A blog that features my easy-to-moderate, inexpensive, do it yourself home improvement projects in an effort to transform my 1,000 sq ft bungalow built in the 1970's into something with lots of cottage chic/shabby chic/victorian chic/traditional chic style.

Monday, August 23, 2010

Turning Old Chairs and Bits of Wood Into a One-of-a-Kind Garden Bench

I am often tempted to start these decor blog posts with the words "I wanted a . . ." which would be perfectly appropriate in this case (as in every other). A year ago, the family and I were out for a drive when I spotted the below porch swing in the front yard of a house along the highway--and I wanted it. Badly. So badly, I quickly became obsessed.

I adored its gothic cut-outs, its Victorian gingerbread house trim and other architectural details. I had to have one and the moment we arrived home, I immediately began an internet search, a desperate hunt, a haunted chase after this elusive porch swing. But it was not to be--not on eBay, not on Craig's list, not on any online store (though I could possibly have had one made--if I was willing to pay upwards of $500 for it). I looked in brick and mortar stores, as well, antique stores and architectural salvage stores but after nearly a year of hunting, I never found anything that came close. Then, one day, as I was gazing out into my back garden where I had placed my old dining room chairs which I no longer had a need for, I had an idea . . .

No, they wouldn't make a swing (I don't have a place to hang one, anyway) and they aren't nearly as delicate as the bench of my dreams but they did have curves, they did have gothic arches and cut outs and lots of architectural details. Though they weren't as perfect as the swing that had been haunting me for so long, they would do.

This pair of chairs used to be a foursome but two of them gave up the ghost quite some time ago. I did have the foresight to save some of the curvy legs (one never knows when one might need some curvy chair legs) and the insert from the back of one of them. I spent two months just staring at those chairs and conjuring a way to make them into a bench. And then, one night when The Spouse was away and I was attempting to refrain from eating my way out of my lonliness (we're pretty attached, The Spouse and I) I brought the chairs inside and began to work.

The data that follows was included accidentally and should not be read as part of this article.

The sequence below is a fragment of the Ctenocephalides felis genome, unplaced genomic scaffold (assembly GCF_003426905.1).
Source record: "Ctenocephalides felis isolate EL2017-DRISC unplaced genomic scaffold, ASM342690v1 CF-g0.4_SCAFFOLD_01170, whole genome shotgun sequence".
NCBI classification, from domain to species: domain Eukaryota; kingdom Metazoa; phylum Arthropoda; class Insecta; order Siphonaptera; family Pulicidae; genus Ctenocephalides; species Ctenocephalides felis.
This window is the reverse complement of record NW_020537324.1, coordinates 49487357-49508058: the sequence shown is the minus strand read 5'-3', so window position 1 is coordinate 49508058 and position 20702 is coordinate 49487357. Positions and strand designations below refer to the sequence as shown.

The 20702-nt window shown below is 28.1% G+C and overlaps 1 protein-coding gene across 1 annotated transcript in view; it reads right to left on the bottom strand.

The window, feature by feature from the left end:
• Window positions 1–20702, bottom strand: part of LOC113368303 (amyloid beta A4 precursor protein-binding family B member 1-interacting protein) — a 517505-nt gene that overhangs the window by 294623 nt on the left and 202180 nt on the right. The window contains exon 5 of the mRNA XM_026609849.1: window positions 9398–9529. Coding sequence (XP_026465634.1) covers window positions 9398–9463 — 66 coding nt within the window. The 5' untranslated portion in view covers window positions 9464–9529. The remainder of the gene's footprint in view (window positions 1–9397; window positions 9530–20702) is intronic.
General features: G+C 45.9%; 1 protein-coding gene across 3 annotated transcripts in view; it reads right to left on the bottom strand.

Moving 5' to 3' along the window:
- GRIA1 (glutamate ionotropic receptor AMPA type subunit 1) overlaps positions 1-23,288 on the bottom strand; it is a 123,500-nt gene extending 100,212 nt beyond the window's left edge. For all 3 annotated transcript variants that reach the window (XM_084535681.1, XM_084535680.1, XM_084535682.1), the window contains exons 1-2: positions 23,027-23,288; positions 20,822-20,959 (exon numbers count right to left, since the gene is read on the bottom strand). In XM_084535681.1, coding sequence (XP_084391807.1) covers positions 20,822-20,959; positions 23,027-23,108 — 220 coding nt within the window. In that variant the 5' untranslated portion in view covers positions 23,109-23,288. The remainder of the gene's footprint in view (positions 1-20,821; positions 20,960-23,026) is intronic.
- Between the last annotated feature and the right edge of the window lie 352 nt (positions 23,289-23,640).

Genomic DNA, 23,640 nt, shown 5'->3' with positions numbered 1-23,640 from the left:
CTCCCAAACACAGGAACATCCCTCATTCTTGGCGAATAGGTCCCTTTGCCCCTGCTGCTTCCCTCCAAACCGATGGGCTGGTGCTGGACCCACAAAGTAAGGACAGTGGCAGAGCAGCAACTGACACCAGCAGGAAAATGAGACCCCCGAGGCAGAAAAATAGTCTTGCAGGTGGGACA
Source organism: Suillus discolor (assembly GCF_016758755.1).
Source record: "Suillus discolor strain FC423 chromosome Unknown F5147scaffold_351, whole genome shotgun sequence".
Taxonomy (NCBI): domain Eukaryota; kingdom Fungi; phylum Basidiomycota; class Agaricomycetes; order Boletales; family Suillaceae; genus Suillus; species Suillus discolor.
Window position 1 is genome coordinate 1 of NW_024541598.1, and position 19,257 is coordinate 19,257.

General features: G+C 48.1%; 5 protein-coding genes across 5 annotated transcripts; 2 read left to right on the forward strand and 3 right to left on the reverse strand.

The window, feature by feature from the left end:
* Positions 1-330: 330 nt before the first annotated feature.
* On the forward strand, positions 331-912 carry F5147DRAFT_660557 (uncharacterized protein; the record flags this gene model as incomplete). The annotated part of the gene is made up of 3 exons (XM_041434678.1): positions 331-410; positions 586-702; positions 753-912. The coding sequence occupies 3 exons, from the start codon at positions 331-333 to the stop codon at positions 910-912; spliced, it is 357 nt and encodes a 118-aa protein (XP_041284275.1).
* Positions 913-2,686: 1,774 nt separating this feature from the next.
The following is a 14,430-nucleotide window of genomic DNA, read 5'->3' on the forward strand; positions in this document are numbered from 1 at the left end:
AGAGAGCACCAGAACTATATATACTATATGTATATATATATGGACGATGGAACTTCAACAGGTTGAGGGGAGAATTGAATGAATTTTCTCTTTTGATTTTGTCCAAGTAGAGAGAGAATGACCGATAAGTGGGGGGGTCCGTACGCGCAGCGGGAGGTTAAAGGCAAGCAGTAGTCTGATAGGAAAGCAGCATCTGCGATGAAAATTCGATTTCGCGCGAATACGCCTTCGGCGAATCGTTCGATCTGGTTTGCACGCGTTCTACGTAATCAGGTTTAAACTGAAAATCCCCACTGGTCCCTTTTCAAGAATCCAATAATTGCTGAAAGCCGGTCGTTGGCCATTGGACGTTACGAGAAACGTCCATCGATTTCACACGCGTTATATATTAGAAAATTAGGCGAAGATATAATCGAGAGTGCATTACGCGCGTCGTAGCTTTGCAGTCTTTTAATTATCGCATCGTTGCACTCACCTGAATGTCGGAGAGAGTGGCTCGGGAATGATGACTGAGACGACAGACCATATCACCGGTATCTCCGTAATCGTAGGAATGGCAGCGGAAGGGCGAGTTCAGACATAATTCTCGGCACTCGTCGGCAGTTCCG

I knew I had to find a way to attach the the frameless insert to the frame of the chair on either side. Lacking tools and knowledge and insight, I decided to simply start drilling holes until I had an area large enough for the wooden tab on either side of the insert.

This photo, though fuzzy, as it was taken whilst I was drilling (never the best idea) shows how I began to develop a narrow, rectangular hole to insert the tab shown below. The below photo demonstrates how it was needful to shorten the wooden tab so that it fit into the opening without pushing the tab of the insert on the other side out of place.

Taking a rest from that, I removed the seats from the chairs. This is an easy task as the seats of most old chairs are held in place with screws.

Again, kind of fuzzy but still way better than the photos I let my 8 year old take of this project (those are coming up).

The above photo shows how I filled the cavity with glue--I used Liquid Nails or something like that. Use lots of it (er, assuming you choose to attempt a project like this, yourself).

The above photo shows the exta insert from the back of a third chair attached to the two full chairs by inserting the wooden tab into the holes I made on the inside frame of each chair. I then knew that I had to make sure the chairs stayed together and all going in the right direction at the right angle so the glue could dry while the chairs were all in the right position. So, I went out to the garage and found left-overs from other projects. The brown piece in the front used to be the top of the antique headboard we used to build our fireplace (click here to see how that turned out) and the one in the back was left over from the kitchen window trim project (see here). I must say that long and wickedly ridged drywall screws are very easy to drive through almost anything if you have an electric screwdriver. (I love my electric screwdriver.) (Love. It.)

Once the chairs were securely attached and I felt confident the pieces were all in the right places, I used wood fill for all the little gaps. This brand of wood fill starts out flourescent pink and dries to white, at which time you know it is ready to be sanded.
But first, I needed arms. I had intended to use my extra pair of chair legs for the arms but knew it required a lot of sawing through thick wood so decided to use a different pair of table legs I acquired I know not where/when but have been storing and tripping over on a regular basis in the garage for years. Now they are safely attached (via screws) to the bench and I have to say, I like them there much better than beneath my heedless feet.

I then brought my chairs-turned-bench out to the garage to be sanded (I probably should have done the whole project there but I like my carpeted living room floor better--thank goodness for vacuum cleaners) and spray painted. Once I had a base coat of spray paint on it, I painted the whole thing with several coats of high gloss paint to help protect it from the weather (though I plan to bring it in once the rain starts--not all wood is meant to endure the wet).

A few days later, The Spouse helped me cut a piece of beadboard left over from the bathroom project (see last post) with the electric saw (I don't do electric saws) to fit the seat area, and my obsession could finally take a rest.

Even though I haven't yet painted the edge of the beadboard seat, I quite adore it and find it a very comfortable place to sit and sip a glass of cold lemonade.

To see more garden photos, click HERE.